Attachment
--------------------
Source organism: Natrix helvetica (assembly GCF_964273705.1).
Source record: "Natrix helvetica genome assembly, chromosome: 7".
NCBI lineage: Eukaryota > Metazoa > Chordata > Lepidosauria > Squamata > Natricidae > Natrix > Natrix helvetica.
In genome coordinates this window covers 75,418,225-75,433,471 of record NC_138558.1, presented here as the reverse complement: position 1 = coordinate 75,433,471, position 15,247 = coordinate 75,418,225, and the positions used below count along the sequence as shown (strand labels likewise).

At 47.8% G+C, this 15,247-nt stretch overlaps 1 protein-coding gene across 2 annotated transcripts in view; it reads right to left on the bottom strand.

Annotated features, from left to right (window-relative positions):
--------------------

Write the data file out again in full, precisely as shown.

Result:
Source organism: Natrix helvetica (assembly GCF_964273705.1).
Source record: "Natrix helvetica genome assembly, chromosome: 7".
NCBI lineage: Eukaryota > Metazoa > Chordata > Lepidosauria > Squamata > Natricidae > Natrix > Natrix helvetica.
In genome coordinates this window covers 75,418,225-75,433,471 of record NC_138558.1, presented here as the reverse complement: position 1 = coordinate 75,433,471, position 15,247 = coordinate 75,418,225, and the positions used below count along the sequence as shown (strand labels likewise).

At 47.8% G+C, this 15,247-nt stretch overlaps 1 protein-coding gene across 2 annotated transcripts in view; it reads right to left on the bottom strand.

Annotated features, from left to right (window-relative positions):